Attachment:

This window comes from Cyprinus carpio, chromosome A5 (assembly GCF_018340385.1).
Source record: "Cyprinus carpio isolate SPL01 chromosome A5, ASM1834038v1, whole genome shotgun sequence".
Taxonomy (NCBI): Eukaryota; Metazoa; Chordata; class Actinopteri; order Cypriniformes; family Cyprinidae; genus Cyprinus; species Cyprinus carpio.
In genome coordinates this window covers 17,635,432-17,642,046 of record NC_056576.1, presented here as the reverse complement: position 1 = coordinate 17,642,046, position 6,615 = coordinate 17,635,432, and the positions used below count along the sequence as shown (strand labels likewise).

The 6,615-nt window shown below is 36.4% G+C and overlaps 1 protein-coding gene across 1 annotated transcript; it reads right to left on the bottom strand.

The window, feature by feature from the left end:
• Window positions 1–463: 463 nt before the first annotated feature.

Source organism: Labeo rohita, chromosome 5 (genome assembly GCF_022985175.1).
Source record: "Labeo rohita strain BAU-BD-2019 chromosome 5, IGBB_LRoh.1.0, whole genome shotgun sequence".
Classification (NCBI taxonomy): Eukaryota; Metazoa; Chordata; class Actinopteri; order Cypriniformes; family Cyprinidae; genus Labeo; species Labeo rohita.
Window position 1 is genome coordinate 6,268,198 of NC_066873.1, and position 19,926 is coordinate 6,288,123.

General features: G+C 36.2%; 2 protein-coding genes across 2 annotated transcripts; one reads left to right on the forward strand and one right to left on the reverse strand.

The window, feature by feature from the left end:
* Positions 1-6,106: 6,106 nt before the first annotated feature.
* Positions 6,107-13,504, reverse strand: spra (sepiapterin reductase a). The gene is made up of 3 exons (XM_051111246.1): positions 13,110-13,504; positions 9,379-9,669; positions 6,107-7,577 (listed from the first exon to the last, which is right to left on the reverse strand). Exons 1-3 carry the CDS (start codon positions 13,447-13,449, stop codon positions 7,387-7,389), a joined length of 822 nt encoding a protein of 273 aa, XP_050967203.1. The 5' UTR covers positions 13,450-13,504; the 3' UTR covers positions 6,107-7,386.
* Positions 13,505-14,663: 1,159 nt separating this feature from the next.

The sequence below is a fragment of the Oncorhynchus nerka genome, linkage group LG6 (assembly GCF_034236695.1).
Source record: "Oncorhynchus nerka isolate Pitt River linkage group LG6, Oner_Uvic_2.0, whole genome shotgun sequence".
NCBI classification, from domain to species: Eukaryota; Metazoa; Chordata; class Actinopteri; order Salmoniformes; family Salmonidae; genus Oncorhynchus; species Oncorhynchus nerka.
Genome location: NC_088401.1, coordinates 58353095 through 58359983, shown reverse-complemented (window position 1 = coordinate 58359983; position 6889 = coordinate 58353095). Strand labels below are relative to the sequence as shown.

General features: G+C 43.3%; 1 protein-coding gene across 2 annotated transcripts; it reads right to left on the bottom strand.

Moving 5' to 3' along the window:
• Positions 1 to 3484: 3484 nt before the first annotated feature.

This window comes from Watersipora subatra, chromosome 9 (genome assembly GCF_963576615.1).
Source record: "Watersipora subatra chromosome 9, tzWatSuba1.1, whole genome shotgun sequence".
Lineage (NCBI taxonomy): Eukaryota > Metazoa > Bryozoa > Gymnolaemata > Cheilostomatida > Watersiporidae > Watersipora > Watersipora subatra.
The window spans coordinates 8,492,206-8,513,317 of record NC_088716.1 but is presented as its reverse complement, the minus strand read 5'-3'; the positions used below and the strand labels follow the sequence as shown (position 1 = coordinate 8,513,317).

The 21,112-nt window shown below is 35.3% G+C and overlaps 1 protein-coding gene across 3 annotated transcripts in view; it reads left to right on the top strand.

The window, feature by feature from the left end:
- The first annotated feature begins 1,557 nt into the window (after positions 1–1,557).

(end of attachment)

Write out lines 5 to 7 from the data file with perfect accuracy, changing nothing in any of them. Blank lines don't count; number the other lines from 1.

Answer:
The 6,615-nt window shown below is 36.4% G+C and overlaps 1 protein-coding gene across 1 annotated transcript; it reads right to left on the bottom strand.

The window, feature by feature from the left end:
• Window positions 1–463: 463 nt before the first annotated feature.